1. atsgtm2018
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    atsgtm2018 Member

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    Am I Projecting Too Much?

    Discussion in 'General Writing' started by atsgtm2018, Aug 28, 2016.

    All my characters are definitely inspired by people I know. Writers write what they know right? But how do I know if I'm projecting too much of who they are on the characters? I read that can be a bad thing. Called it using a "Mary Sue", I think. All their identies have been protected , I just want to know if I'm breaking any ethical/unwritten rules about it or how do I know when I am?
     
  2. BayView
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    BayView Contributing Member Contributor

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    "Mary Sue" characters are usually defined as being characters who are too good to be true - there's a fairly famous test for the issue at http://www.springhole.net/writing/marysue.htm

    Assuming you aren't writing Mary Sues, I think the only problem with writing based on people you know would be if the people you know read your work and recognize themselves. Do you think this is a risk?
     
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  3. Simpson17866
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    Simpson17866 Contributing Member Contributor

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    I'm one of those writers who has to create every character from scratch, but there are a lot of greats who've based their characters on real people to the degree you're describing. You're in good company ;)

    Just maybe look into cake recipes in case someone gets mad. I'm told it helps :p
     
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  4. atsgtm2018
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    atsgtm2018 Member

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    It's a possibility. I write characters inspired by people and some of the projections are negative but it doesn't reflect how I feel about them in reality. The projections are just a curiosity of who they COULD be.
     
  5. Spencer1990
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    Spencer1990 Contributing Member

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    It's silly to think that anyone who writes fiction doesn't draw inspiration from people around them. It might be vague, disconnected inspiration, but it's there. All of our knowledge about human interactions came from experiencing them. Sure, we extrapolate on those experiences and make up new ones, but the groundwork was already laid by life.

    The only thing you have to worry about with projecting too much is whether or not the people from whom you've drawn inspiration will notice the parallels. That's your job to muddy the water, so to speak. Mash up traits between people you know and BAM you have an original character.

    ETA: I think you've crossed a line if you wrote the story to get at someone, to cast them specifically in a negative light. I think it would be wrong to write a story about a real person and a real event by just fudging the names and calling it fiction. If you're just telling a story and have used traits that belong to people you know, don't worry so much about it.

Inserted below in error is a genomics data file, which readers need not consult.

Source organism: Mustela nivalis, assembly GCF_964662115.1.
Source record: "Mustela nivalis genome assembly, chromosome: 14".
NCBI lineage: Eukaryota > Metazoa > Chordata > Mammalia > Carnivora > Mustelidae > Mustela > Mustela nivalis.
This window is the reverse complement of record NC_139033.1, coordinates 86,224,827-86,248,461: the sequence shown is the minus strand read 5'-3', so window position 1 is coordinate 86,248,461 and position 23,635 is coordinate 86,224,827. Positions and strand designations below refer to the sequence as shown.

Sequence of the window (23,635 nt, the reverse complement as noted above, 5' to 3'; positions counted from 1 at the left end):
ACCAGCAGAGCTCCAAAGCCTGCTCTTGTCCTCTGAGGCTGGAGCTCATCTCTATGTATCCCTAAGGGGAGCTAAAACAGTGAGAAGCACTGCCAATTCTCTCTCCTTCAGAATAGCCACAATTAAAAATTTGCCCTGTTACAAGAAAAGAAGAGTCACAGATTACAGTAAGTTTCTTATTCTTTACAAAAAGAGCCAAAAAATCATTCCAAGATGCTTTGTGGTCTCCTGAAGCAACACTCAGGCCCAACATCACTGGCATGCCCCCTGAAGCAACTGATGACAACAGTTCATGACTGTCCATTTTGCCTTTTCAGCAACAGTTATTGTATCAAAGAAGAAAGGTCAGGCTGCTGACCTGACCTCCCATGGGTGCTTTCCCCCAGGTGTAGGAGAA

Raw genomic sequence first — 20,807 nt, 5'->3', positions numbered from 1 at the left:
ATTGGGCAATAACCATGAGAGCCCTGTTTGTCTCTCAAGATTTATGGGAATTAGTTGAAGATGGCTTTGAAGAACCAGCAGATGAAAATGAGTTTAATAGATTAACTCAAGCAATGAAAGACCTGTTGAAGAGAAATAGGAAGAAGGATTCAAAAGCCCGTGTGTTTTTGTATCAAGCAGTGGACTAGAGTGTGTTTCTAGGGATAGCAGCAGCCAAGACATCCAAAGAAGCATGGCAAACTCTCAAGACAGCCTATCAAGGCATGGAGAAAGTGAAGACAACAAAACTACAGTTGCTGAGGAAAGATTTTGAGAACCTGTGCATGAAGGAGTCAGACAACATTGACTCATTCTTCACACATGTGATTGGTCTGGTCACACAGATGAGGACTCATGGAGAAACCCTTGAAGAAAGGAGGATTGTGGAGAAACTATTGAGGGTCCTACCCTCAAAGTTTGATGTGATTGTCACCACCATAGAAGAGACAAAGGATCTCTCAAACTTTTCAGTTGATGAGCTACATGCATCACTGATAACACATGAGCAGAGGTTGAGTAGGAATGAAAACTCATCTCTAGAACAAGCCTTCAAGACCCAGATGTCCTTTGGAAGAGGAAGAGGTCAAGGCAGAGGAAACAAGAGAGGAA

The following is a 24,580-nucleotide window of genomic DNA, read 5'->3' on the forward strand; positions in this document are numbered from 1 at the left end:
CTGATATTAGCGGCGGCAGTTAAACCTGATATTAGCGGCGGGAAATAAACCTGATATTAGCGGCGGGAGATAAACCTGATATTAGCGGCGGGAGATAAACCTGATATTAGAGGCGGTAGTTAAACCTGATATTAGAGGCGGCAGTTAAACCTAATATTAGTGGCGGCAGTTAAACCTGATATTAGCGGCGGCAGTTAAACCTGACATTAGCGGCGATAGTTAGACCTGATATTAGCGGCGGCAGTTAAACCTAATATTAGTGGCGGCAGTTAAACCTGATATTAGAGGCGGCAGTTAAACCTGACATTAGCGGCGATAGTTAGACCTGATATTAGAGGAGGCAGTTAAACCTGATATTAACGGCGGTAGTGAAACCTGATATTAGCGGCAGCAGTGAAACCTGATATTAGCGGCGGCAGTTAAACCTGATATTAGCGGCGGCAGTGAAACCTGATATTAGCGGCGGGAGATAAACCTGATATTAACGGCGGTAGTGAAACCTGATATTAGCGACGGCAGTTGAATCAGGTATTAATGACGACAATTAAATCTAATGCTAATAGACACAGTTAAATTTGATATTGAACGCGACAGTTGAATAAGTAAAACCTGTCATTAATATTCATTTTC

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  6. Sack-a-Doo!
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    Sack-a-Doo! Contributing Member Contributor

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    And that really only becomes a problem if you use a name that's very close to theirs, have the character living under the exact same circumstances or describe them physically in a way that your friend can't but recognize. One other way they might recognize themselves is if you relate an incident from that person's life.

    Short of those obvious giveaways, if you base a character's actions, reactions and thinking on someone you know (but absolutely nothing else) chances of them recognizing themselves is very slim, especially if the character is an antagonist. No one wants to think themselves capable of evil or even negative actions.
     
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  7. EdFromNY
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    EdFromNY Hope to improve with age Supporter Contributor

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    I think the biggest pitfall in basing characters on real people lies in the risk of adhering too closely to the person you know instead of allowing them to be shaped by the story.

    I sometimes use aspects of someone I know as a starting point, but I grow the story and the character from there.
     
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  8. Link the Writer
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    Link the Writer Flipping Out For A Good Story. Contributor

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    You can draw aspects of what you like about people, but I'd steer clear from basing your characters entirely around those people. If they read it, and find out they're supposed to be that character, they might decide to sue.
     
  9. Sack-a-Doo!
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    Sack-a-Doo! Contributing Member Contributor

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    Yup, gotta agree with this. I often start with people I knew/know, but then let the plot reshape their lives. Personalities often stay the same, but the story is what makes them characters in their own right.
     

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